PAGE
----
Spring is in the air. The clocks have sprung forward and the Spring Sectional starts on Wednesday, April 6. Nancy Trice has been extremely busy making arrangements. Janet Dixon has been inundated with partnership calls. The Goodrich’s have been working with the church’s staff to insure we have enough tables and chairs. Our thanks go to Nancy & Dudley Trice and Janet & Ken Dixon who washed bridge tables, side tables, and bidding boxes and to all those who make sure we have the needed hospitality supplies. And as always to Ellie and Wayne Goodrich and Bob Parlin. These three do so much behind the scene work to insure that things go as smoothly as possible.
Spring Sectional Schedule
- April 6, 2016 at 1:00 PM
- Swiss Teams: Seniors and Non-Life Masters
- April 7 and 8 at 10:00 AM and at 2:30 PM
- Stratified Senior Pairs and Stratified Non-Life Masters
These are single session events meaning you can win silver points by attending just one game, not like at Regionals where in order to win gold points you have to participate in two sessions.
Lunch is available on Thursday and Friday for $6 pp.
Game Fees: $11 per person/per session. $44 per team.
$3 extra for non or unpaid ACBL members.
Other April Events
The Bridge Deck Club will continue to meet 5 days a week in April. We will start our summer schedule of three days a week in May.
299’er games will be held alongside the regular “Open” game on Fridays, April 15, 22, and 29 as long as there are enough pairs interested in participating.
Club Championship games will be on Monday, April 18th and Thursday, April 28th. Extra points are available at these games.
In March George Solomon resigned as the Club’s General Manager. We all owe him a big Thank You for his work and efforts during the past two years. He helped the club in numerous ways.
The Board decided to not fill the General Manager’s position at the present time, but to divide up the jobs associated with that position among the present Board members.
Life Master Achieved
Congratulations to Carolyn Atkins who achieved ACBL Life Master status at the end of March at the Coral Springs Regional.
Meet Joan Coval, Your Bridge Deck Club Treasurer
- Question: How long have you lived in Naples?
- We were snow birds since 2008 and found we liked Naples, so we moved here permanently 5 years ago.
- Question: When did you start playing bridge?
- In high school. I took bridge lessons one summer with some friends and began a bridge club. (Some teachers made their lives easier by allowing us to play during afternoon study halls!) A whole new world of bridge opened when introduced to duplicate bridge in 1994. In our small New Hampshire town we played in a rotation of homes with 5 to 9 tables each week depending upon the season. After retiring and moving to a more populated area I was able to find several duplicate clubs.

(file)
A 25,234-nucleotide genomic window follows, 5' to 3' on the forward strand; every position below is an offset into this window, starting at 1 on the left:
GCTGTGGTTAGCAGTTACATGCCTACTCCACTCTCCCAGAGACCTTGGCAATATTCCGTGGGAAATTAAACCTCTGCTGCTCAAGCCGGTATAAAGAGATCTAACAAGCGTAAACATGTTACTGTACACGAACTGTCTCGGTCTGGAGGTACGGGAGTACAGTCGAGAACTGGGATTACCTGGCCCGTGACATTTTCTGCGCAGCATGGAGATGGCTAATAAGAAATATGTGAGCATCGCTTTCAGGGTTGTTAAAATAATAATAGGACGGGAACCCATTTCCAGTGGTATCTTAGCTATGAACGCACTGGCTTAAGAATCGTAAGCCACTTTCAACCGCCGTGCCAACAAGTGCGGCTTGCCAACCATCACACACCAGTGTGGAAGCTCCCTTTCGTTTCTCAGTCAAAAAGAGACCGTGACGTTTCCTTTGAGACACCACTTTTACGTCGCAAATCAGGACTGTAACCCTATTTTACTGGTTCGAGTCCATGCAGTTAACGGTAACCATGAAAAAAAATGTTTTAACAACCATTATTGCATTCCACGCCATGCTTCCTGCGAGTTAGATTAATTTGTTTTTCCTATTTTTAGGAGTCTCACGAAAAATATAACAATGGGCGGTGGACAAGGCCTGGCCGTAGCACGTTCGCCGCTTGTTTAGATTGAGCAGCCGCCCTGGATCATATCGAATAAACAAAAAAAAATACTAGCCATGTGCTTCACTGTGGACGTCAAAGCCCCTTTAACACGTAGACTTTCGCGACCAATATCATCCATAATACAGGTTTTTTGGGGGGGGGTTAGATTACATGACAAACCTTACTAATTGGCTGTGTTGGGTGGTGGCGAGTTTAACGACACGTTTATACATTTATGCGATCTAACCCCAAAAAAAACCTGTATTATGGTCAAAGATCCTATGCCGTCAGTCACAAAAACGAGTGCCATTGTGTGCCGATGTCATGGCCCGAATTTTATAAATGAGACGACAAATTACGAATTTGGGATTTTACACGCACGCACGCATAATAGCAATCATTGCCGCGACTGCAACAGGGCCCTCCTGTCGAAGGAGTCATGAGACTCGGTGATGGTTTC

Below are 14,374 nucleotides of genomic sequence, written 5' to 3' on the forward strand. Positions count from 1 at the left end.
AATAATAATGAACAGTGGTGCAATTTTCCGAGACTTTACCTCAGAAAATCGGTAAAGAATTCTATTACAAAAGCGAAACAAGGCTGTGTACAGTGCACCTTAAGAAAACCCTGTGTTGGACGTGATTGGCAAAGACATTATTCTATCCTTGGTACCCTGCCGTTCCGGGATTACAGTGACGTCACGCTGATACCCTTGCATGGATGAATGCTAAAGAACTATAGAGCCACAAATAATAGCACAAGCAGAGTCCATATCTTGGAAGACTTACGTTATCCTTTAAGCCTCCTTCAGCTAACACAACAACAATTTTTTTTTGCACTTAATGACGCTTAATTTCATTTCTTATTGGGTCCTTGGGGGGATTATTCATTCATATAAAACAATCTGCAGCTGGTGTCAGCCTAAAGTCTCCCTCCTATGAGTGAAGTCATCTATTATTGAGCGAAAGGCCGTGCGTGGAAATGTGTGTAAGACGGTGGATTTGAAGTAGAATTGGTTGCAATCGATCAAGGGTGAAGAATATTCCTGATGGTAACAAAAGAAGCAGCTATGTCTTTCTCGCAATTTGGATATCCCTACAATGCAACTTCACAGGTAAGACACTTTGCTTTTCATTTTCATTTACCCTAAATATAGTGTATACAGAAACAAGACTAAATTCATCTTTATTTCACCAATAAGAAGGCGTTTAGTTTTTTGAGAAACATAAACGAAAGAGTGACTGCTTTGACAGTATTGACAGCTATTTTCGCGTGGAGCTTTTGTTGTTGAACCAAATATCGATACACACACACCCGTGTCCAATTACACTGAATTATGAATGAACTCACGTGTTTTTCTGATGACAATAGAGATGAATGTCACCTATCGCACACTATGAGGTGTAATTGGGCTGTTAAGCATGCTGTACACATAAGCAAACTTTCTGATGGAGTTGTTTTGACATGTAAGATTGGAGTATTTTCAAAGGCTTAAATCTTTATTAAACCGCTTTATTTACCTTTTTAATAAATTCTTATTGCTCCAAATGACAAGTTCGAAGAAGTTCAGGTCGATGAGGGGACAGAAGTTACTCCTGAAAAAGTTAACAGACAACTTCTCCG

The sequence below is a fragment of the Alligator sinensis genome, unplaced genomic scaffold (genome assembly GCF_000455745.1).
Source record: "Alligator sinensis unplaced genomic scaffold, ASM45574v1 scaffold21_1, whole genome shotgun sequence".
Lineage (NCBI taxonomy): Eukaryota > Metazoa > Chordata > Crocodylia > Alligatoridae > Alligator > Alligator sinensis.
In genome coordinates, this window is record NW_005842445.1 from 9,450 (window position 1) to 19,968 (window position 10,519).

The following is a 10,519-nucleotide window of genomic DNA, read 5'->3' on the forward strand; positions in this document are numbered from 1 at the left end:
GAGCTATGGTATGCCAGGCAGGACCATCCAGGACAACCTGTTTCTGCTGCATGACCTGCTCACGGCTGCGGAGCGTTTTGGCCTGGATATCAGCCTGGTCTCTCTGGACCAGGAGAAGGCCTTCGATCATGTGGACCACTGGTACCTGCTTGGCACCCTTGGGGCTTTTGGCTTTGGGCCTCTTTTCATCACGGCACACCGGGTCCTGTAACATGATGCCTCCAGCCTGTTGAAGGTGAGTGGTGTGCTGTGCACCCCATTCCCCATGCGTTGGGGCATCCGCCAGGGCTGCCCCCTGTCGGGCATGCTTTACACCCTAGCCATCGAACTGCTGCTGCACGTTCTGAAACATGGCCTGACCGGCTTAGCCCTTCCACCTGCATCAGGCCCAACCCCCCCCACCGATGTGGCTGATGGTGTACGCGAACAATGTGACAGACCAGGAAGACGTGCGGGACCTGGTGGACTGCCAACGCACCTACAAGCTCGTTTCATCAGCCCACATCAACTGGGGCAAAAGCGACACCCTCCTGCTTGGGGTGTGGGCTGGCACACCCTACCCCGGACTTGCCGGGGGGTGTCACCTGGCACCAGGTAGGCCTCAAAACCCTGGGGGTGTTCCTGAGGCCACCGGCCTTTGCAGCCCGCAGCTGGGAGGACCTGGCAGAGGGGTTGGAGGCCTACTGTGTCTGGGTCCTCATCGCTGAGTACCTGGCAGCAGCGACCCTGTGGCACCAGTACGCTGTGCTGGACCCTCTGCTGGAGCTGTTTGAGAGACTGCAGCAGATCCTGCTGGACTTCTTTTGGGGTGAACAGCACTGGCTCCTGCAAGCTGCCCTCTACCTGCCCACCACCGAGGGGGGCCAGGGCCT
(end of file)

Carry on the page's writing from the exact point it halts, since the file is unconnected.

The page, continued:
- Question: What business experience gave you the skills needed to be the club's treasurer?
- I have no formal business nor accounting experience other than that learned while operating my own summer enrichment camp for students. Managing classrooms for 25 years required well honed organizational skills which I employ. (Ask any of my bridge partners - numbers are not my strong suit!)
Cell Phones keep ringing in my ears. But even worse are the Bridge players who keep talking while the Director is making announcements - even Board Members who should be setting an example! Please, remember to be polite.
Our thanks to all who contribute their skills, effort, and/or funds to our Hospitality Tables. A member’s owned club is run on volunteers and we have many great ones.
Welcome New Members
New Members and Rejoined Members since the 2016 Directory was published
Why does the Director always pick on the defending side?
Why doesn’t the Declarer get penalized?
The Declarer doesn’t have an active partner; he has an exposed dummy. The Declarer is allowed to accidental drop a card or lead out of turn and then return the misplayed card to his hand, because his partner is not acquiring information, only his opponents are acquiring information.
The defending pair may acquire information about their partner’s hand from the bidding, from their partner’s leads, plays, and discards, but they aren’t allowed to show their cards to their partner whether by accident, or heavens forbid, by design. However, accidents do happen.
Accidents during the auction period before we know who is the Declarer.
If a card is dropped or exposed in such a fashion that the player’s partner could see the card’s face then the card must remain face up on the table until the end of the auction. If only one card was dropped and it was not one of the 5 honors (a spot card is usually a minor penalty card) then there is no bidding penalty. But if it was an honor card (a major penalty card), offender’s partner must pass at his next turn to bid. (Must pass one time.) Offender’s partner must also pass one time if two cards, of any rank, are exposed accidentally. (Law 24)
If the offender becomes the declarer or the dummy, then the card is picked up and returned to his hand. But if the offender becomes a defender then it becomes a penalty card and must remain on the table.
What happens when the auction ends depends on whether the penalty card was a minor penalty card or a major penalty card. If the offender has a Major Penalty card exposed on the table and he is on lead, he must lead it. If the offender with a Major Penalty card is the partner of the opening leader, then the opening leader may not lead until the director has given the Declarer his 3 options.
If it is a Minor Penalty card there are no lead restrictions, but the card stays on the table until it can be played. The Offender must lead it or play it before he plays a different spot card of the same suit, but he can choose to play or lead an honor in the same suit. (Law 50 C).